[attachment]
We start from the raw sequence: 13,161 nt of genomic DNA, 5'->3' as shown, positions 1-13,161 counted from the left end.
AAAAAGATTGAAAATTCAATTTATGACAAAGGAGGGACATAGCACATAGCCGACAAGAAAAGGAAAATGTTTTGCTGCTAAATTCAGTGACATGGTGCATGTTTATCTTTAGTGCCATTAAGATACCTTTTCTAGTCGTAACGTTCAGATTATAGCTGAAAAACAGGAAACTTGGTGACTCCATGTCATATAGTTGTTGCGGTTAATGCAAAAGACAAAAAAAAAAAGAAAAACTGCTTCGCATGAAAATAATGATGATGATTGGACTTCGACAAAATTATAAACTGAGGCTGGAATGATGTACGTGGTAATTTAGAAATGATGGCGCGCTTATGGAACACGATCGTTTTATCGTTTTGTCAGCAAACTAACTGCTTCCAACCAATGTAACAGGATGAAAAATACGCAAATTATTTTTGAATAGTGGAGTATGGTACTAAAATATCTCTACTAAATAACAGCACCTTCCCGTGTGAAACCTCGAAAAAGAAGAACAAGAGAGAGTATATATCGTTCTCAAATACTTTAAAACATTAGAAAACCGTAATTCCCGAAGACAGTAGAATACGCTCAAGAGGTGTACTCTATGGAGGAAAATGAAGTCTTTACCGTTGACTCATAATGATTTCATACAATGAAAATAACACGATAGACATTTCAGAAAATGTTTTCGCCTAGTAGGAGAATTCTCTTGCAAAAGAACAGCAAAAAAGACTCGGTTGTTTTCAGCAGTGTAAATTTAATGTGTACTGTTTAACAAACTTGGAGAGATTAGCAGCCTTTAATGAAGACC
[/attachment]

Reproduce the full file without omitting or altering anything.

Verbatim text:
We start from the raw sequence: 13,161 nt of genomic DNA, 5'->3' as shown, positions 1-13,161 counted from the left end.
AAAAAGATTGAAAATTCAATTTATGACAAAGGAGGGACATAGCACATAGCCGACAAGAAAAGGAAAATGTTTTGCTGCTAAATTCAGTGACATGGTGCATGTTTATCTTTAGTGCCATTAAGATACCTTTTCTAGTCGTAACGTTCAGATTATAGCTGAAAAACAGGAAACTTGGTGACTCCATGTCATATAGTTGTTGCGGTTAATGCAAAAGACAAAAAAAAAAAGAAAAACTGCTTCGCATGAAAATAATGATGATGATTGGACTTCGACAAAATTATAAACTGAGGCTGGAATGATGTACGTGGTAATTTAGAAATGATGGCGCGCTTATGGAACACGATCGTTTTATCGTTTTGTCAGCAAACTAACTGCTTCCAACCAATGTAACAGGATGAAAAATACGCAAATTATTTTTGAATAGTGGAGTATGGTACTAAAATATCTCTACTAAATAACAGCACCTTCCCGTGTGAAACCTCGAAAAAGAAGAACAAGAGAGAGTATATATCGTTCTCAAATACTTTAAAACATTAGAAAACCGTAATTCCCGAAGACAGTAGAATACGCTCAAGAGGTGTACTCTATGGAGGAAAATGAAGTCTTTACCGTTGACTCATAATGATTTCATACAATGAAAATAACACGATAGACATTTCAGAAAATGTTTTCGCCTAGTAGGAGAATTCTCTTGCAAAAGAACAGCAAAAAAGACTCGGTTGTTTTCAGCAGTGTAAATTTAATGTGTACTGTTTAACAAACTTGGAGAGATTAGCAGCCTTTAATGAAGACC